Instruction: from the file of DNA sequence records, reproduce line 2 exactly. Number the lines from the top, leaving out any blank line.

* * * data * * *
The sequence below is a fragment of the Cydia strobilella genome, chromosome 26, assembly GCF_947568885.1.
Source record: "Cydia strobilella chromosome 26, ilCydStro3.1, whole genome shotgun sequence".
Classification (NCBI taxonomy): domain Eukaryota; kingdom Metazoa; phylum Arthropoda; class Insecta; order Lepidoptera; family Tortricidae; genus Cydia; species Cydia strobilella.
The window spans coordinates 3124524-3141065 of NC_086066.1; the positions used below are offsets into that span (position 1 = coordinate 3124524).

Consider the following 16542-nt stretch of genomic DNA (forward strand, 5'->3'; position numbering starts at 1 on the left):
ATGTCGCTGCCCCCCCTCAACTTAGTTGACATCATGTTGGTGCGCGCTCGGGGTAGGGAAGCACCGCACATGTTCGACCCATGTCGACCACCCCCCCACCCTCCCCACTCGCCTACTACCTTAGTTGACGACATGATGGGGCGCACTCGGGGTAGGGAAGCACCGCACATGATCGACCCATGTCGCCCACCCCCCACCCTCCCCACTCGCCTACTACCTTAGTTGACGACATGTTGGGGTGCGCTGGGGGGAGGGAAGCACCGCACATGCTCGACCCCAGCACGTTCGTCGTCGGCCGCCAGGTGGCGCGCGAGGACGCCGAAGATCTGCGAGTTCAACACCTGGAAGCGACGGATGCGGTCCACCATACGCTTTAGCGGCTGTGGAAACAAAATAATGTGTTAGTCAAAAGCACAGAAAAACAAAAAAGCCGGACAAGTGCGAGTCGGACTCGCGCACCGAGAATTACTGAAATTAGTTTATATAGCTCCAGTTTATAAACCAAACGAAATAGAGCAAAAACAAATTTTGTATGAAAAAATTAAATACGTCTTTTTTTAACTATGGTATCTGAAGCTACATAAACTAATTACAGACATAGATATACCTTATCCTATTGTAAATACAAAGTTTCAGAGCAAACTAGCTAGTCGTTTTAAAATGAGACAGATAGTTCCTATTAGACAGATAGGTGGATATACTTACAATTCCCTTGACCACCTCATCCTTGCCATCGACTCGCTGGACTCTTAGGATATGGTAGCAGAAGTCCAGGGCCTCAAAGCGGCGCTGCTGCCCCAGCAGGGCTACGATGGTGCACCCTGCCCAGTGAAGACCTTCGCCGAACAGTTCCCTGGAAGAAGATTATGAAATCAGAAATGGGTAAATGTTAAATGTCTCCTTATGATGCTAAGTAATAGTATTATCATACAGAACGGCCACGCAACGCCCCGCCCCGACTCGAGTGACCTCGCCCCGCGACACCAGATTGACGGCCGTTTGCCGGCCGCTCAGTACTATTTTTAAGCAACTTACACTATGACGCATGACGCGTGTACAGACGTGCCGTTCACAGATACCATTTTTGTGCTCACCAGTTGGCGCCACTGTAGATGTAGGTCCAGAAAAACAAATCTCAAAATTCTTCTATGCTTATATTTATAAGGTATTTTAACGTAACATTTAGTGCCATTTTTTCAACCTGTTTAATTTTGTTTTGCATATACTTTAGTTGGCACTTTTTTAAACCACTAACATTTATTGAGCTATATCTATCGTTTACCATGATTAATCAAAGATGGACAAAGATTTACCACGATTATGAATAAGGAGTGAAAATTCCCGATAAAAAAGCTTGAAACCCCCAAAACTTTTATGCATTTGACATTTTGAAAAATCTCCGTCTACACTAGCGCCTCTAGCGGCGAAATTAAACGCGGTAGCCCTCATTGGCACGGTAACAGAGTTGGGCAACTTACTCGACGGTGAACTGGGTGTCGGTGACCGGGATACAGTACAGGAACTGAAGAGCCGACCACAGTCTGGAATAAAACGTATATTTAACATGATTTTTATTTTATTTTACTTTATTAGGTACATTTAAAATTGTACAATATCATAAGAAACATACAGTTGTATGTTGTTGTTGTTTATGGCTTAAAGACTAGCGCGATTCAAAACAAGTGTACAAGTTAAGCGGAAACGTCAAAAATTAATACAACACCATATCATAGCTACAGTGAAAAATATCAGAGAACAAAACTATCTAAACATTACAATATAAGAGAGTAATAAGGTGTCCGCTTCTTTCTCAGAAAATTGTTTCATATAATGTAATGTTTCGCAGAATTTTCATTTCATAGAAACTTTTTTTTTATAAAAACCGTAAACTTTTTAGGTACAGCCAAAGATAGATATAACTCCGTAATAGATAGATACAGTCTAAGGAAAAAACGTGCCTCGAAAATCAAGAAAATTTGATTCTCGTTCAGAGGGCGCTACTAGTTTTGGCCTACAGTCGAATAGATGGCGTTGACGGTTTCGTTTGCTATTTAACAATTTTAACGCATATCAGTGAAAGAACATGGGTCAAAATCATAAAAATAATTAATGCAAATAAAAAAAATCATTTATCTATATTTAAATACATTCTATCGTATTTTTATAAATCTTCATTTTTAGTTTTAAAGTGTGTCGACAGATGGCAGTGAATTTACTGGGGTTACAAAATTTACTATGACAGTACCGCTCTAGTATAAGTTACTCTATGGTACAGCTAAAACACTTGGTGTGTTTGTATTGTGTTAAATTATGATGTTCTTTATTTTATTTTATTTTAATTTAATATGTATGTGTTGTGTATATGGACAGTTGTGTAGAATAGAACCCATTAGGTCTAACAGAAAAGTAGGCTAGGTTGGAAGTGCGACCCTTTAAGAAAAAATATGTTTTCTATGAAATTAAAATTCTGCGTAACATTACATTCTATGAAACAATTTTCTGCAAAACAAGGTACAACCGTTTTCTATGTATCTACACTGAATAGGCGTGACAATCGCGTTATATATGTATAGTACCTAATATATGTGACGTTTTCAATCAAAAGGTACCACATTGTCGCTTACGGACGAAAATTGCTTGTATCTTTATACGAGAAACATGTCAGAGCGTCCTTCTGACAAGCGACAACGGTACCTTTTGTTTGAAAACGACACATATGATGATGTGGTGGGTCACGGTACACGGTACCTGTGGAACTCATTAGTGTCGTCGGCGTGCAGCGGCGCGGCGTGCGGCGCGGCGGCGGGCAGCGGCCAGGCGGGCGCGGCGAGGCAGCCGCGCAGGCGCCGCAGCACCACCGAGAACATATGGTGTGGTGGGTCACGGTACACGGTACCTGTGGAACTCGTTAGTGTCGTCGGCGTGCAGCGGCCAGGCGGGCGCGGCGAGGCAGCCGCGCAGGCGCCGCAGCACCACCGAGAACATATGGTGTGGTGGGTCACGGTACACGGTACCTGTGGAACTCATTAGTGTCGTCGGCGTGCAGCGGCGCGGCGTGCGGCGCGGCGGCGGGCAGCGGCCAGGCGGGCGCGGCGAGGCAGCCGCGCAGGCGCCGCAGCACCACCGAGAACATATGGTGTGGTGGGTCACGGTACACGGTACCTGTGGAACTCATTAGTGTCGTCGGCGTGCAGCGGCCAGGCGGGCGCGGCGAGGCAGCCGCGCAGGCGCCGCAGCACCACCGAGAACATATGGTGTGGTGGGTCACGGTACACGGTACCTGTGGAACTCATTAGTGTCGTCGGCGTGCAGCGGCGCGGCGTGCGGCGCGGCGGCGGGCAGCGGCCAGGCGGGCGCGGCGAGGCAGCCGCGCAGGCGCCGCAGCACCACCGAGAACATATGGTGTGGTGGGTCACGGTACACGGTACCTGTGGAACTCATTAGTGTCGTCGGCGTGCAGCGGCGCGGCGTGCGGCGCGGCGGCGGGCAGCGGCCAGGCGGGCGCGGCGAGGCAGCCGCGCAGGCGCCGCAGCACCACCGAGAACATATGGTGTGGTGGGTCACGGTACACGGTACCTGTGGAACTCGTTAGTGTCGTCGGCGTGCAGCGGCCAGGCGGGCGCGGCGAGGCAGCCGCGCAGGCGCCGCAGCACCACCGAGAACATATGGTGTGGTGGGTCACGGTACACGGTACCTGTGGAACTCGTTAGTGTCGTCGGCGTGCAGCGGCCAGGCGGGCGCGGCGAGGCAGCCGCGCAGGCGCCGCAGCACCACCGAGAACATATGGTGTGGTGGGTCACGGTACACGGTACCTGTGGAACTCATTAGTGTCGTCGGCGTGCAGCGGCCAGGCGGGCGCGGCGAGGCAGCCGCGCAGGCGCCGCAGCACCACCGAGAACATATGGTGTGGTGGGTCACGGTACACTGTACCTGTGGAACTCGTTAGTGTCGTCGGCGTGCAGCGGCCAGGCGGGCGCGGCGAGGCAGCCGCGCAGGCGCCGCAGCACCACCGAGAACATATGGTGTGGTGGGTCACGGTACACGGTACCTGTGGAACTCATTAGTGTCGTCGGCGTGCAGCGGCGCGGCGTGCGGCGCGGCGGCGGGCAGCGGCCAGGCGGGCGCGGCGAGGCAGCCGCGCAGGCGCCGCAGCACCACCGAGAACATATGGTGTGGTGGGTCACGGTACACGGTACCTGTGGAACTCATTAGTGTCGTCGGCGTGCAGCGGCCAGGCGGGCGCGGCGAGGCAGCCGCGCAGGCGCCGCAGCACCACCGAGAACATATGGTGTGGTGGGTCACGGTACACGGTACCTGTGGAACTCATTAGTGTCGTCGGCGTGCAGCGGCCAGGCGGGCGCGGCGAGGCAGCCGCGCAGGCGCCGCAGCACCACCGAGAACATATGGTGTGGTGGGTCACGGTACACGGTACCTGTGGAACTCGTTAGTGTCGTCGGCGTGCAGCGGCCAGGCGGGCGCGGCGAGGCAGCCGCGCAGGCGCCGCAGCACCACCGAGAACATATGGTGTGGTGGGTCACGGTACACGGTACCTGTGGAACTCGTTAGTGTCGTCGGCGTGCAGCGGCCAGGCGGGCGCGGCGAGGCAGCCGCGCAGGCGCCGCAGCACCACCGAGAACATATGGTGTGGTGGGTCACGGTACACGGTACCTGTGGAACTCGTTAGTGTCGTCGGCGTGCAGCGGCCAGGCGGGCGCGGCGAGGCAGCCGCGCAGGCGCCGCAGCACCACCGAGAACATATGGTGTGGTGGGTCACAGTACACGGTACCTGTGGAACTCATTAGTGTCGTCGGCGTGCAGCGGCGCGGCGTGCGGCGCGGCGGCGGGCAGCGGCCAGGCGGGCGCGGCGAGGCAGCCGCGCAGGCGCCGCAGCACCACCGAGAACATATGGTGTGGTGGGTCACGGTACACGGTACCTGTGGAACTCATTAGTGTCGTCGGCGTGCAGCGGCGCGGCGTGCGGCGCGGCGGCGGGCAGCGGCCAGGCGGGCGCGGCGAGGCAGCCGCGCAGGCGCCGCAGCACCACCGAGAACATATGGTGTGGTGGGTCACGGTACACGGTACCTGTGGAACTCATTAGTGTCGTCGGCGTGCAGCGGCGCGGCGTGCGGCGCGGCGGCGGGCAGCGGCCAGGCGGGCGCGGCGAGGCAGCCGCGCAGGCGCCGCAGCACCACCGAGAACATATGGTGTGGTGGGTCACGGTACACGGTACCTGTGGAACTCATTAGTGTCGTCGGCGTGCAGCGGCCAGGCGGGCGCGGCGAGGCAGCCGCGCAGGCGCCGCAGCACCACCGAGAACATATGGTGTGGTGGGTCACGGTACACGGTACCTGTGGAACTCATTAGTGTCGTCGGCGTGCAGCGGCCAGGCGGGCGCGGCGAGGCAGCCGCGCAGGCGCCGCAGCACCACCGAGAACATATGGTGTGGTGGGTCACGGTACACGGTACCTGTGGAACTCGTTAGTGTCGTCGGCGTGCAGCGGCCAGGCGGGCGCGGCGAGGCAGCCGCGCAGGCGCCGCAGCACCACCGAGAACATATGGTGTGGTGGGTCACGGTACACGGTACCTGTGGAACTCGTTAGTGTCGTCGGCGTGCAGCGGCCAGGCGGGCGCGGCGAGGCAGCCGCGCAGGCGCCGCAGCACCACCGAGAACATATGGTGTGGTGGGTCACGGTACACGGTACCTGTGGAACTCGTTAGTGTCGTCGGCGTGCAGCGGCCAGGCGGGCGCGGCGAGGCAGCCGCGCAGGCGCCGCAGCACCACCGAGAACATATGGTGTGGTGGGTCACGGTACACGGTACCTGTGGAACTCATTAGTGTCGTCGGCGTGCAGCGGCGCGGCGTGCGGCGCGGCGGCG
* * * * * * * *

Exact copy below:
Source record: "Cydia strobilella chromosome 26, ilCydStro3.1, whole genome shotgun sequence".